Treating Torticollis: Stretching Exercises For Newborns

Stretching Exercises For Newborns

When little Sylas was born four weeks premature, the focus was to get him eating and breathing on his own so he could go home.

New mom Andrea and her husband Markus, spent all their time in the NICU at Yakima Valley Memorial Hospital, bonding with their newborn and learning how to take care of him. Three weeks later, he was ready to come home and the family of three headed home to their new life.

During a routine check-up with Sylas’s pediatrician a few days after he was discharged from the NICU, she noticed he favored his right side and wasn’t moving his head to look around. She suspected he might have Torticollis, a twisted neck in which the head is tipped to one side, while the chin is turned to the other. She provided a referral to Children’s Village for physical therapy.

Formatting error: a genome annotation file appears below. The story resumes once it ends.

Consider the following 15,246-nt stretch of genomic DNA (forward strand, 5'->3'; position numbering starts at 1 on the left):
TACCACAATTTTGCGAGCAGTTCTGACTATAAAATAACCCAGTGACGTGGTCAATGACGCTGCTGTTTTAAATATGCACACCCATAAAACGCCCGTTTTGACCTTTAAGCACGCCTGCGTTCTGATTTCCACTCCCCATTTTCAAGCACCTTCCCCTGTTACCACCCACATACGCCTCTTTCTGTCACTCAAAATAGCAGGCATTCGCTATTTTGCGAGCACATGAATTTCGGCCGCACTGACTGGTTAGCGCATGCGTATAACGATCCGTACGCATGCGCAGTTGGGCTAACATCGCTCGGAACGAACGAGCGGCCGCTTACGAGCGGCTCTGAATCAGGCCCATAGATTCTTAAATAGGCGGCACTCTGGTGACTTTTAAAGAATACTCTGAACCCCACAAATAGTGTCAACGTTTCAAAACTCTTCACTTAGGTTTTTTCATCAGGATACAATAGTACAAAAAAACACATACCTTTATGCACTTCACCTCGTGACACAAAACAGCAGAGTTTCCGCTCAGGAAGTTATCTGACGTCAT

Torticollis is fairly common in infants, affecting roughly one in 200 infants. It typically develops because of the baby’s position or growth pattern in the uterus.

“We caught the Torticollis really early,” Andrea said. “And with the help of our physical therapist Katie Buck at Children’s Village, we’ve been able to work with him at home to strengthen his muscles and help him to use his left side.”

Sylas is seen once a month for physical therapy and the family works with him doing exercises and stretching at home.

“Treating Torticollis with physical therapy is the best way to strengthen the neck muscles in an infant,” Children’s Village physical therapist Katie Buck said. “It’s been fun to watch Sylas grow and develop these last few months and he is just doing wonderfully.”

Now almost six months old, Sylas is making strides in his growth and development every day.

“We just love watching everything he’s doing,” Andrea said. “He is such a sweet boy and a joy in every way.”

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